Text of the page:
A motion to dismiss based on the absence of a case or controversy under Article III of the Constitution is treated as a motion under Rule 12(b)(1), Fed. R. Civ. P. Bateman v. City of West Bountiful , 89 F.3d 704, 706 (10th Cir. 1996). Similarly, the defendants' jurisdictional challenge based on the plaintiffs' alleged failure to satisfy the amount in controversy requirement also is made under Rule 12(b)(1). Enbridge Pipelines (Ozark), LLC v. Bailey, 2009 WL 1941966 *1 (N.D. Okla. July 2, 2009).

The Tenth Circuit Court of Appeals has explained:

Rule 12(b)(1) motions generally take one of two forms. First, a moving party may make a facial attack on the complaint's allegations as to the existence of subject matter jurisdiction. In reviewing a facial attack, the district court must accept the allegations in the complaint as true. Second, a party may go beyond allegations contained in the complaint and challenge the facts upon which subject matter jurisdiction is based.... In reviewing a factual attack, a court has wide discretion to allow affidavits, other documents, and a limited evidentiary hearing to resolve disputed jurisdictional facts. In the course of a factual attack under Rule 12(b)(1), a court's reference to evidence outside the pleadings does not convert the motion into a Rule 56 motion.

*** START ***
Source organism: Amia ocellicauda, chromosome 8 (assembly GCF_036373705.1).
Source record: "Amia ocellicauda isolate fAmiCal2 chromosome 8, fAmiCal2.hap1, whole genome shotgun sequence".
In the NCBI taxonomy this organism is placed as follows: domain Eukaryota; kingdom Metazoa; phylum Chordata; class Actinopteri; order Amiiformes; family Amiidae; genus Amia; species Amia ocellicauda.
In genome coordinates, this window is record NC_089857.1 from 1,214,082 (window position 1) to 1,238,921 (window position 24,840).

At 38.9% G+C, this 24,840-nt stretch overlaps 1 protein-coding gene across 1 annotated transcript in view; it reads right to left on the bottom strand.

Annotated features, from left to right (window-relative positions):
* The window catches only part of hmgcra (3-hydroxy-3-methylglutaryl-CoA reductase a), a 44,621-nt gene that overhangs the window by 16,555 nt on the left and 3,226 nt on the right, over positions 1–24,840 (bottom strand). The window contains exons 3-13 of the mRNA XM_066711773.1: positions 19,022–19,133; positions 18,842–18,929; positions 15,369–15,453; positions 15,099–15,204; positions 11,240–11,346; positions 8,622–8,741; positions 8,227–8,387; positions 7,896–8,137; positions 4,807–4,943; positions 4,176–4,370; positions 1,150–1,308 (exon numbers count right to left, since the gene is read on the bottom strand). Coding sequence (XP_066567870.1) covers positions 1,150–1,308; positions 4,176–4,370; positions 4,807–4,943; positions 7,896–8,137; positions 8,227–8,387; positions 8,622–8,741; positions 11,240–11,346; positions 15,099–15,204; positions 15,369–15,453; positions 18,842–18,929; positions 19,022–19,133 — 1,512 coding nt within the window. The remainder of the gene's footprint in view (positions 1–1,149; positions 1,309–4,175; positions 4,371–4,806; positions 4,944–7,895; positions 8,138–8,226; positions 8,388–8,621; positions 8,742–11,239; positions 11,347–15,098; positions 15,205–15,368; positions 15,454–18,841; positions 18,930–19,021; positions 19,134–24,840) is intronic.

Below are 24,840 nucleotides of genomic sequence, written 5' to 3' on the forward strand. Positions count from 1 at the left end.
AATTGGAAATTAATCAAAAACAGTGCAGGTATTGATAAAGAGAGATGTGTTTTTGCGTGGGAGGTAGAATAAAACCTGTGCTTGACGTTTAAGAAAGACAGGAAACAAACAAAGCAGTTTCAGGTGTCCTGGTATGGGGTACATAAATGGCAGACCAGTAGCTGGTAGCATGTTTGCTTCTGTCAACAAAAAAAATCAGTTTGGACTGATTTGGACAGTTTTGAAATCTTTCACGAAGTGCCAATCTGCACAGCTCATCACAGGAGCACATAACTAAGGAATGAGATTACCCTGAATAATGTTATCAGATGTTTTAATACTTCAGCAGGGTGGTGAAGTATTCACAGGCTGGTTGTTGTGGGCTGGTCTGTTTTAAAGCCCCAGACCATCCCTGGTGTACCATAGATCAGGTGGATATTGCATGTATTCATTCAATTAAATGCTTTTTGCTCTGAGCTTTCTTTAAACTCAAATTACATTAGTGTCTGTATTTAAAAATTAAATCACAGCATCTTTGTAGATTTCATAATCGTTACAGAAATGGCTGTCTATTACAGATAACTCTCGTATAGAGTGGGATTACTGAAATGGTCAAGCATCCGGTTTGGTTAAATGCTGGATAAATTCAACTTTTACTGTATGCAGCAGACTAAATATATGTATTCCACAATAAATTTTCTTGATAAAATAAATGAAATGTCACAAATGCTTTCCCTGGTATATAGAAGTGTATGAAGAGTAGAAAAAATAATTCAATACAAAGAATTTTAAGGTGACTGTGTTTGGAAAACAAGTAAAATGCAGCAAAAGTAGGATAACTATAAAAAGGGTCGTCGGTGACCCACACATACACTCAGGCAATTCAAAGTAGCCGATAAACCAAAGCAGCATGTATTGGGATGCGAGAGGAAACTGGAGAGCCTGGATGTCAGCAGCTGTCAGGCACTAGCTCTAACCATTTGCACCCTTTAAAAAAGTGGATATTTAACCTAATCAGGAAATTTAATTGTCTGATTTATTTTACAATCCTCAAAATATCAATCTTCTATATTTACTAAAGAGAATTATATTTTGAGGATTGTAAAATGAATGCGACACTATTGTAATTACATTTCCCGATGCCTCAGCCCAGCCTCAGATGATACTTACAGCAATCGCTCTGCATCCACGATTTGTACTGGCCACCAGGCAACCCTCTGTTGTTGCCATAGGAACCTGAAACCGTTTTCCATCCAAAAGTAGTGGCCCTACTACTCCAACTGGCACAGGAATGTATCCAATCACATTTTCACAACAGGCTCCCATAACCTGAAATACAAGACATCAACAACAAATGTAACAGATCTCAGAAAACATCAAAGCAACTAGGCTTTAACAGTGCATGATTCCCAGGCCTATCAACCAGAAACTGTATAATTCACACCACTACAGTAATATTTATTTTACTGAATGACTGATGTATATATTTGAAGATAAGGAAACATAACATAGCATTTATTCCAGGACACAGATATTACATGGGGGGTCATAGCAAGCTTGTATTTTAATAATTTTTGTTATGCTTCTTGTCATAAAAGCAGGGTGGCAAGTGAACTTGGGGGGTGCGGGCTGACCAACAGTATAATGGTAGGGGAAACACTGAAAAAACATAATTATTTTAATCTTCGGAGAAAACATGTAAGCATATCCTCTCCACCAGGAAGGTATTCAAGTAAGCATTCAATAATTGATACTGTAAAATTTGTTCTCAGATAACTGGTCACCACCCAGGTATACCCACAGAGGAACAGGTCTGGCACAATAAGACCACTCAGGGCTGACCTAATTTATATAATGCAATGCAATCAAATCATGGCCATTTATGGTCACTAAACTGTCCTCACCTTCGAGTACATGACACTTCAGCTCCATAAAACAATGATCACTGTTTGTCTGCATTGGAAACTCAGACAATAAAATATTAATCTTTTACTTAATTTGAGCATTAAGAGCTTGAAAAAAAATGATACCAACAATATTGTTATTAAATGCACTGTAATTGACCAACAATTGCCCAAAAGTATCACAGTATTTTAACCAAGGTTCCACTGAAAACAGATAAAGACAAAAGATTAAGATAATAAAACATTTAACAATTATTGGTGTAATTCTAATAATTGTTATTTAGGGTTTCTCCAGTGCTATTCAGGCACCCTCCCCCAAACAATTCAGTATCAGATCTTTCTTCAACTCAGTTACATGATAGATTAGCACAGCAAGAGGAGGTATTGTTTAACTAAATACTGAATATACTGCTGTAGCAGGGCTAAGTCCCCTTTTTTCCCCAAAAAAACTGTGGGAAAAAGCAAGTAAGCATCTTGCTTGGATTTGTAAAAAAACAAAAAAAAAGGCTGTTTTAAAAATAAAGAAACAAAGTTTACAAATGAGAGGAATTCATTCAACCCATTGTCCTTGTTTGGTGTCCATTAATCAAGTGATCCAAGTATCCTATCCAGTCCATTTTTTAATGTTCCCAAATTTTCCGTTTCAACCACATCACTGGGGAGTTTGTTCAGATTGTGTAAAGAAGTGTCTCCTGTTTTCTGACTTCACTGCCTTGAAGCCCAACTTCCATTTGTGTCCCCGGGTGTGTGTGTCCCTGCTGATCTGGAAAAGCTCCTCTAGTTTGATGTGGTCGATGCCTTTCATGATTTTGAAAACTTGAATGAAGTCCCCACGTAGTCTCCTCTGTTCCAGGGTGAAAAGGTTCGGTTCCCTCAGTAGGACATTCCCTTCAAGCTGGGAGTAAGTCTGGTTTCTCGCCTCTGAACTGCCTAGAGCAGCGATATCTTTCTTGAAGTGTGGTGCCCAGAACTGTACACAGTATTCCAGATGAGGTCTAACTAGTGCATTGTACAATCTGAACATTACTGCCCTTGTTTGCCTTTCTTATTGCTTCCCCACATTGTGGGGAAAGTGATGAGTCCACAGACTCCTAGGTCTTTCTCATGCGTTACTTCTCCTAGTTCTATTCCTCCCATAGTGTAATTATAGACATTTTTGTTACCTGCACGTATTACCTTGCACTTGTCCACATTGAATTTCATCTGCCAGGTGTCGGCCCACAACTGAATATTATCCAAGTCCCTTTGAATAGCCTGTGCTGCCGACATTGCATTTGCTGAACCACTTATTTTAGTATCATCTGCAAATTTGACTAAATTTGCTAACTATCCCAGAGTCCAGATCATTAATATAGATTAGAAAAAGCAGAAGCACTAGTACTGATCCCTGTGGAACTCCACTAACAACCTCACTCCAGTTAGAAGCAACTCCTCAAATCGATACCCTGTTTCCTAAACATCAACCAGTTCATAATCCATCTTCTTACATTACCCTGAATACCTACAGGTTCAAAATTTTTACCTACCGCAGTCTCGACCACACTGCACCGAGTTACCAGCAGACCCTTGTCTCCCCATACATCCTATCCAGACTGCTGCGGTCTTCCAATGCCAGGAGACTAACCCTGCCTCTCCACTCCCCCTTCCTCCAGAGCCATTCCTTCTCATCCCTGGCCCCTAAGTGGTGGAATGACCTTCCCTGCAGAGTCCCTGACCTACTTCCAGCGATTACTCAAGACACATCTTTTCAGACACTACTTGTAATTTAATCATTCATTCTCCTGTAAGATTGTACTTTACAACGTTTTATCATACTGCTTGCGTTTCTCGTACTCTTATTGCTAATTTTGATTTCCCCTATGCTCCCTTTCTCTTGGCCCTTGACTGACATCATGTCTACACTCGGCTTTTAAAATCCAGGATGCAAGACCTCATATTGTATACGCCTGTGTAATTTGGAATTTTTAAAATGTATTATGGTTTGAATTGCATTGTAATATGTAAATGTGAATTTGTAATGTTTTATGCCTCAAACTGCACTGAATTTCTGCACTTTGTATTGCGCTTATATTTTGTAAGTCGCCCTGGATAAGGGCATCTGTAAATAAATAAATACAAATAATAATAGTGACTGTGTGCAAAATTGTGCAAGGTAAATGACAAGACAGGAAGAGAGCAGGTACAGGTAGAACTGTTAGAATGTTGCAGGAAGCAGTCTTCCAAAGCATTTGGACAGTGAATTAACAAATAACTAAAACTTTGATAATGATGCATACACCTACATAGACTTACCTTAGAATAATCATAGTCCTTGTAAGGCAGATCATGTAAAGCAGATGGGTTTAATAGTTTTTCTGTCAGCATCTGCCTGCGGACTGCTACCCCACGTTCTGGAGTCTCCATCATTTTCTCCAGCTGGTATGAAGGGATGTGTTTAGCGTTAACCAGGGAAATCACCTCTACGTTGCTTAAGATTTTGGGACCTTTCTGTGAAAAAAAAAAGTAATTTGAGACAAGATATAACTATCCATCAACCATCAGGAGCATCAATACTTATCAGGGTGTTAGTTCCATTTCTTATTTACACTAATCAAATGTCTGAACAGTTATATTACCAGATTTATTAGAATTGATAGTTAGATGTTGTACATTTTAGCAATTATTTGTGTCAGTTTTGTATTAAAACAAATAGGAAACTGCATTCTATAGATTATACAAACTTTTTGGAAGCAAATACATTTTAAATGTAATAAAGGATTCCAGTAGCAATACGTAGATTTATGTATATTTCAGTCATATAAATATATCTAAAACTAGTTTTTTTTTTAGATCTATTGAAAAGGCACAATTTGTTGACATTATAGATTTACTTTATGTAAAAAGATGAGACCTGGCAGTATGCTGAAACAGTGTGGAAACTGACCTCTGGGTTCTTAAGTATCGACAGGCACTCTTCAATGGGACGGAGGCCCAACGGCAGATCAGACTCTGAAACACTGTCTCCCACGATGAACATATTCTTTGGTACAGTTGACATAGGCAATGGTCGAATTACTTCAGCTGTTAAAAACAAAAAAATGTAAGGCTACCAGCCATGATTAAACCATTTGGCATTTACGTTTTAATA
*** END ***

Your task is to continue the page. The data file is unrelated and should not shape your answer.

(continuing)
Stuart v. Colorado Interstate Gas Co. , 271 F.3d 1221, 1225 (10th Cir. 2001)(internal quotations and citations omitted).

Here, the parties have offered affidavits and other documents in connection with the Motion to Dismiss, creating a factual attack to the court's subject matter jurisdiction.


This declaratory judgment action is based on diversity jurisdiction. Consequently, "federal law will be applied and will control whether or not the court can render a declaratory judgment, [but] state law is to be applied to the underlying substantive issues." Ins. Co. of the State of Pennsylvania v. Hanover Ins. Co., 2014 WL 1515551 *1 (D. Colo. Apr. 18, 2014).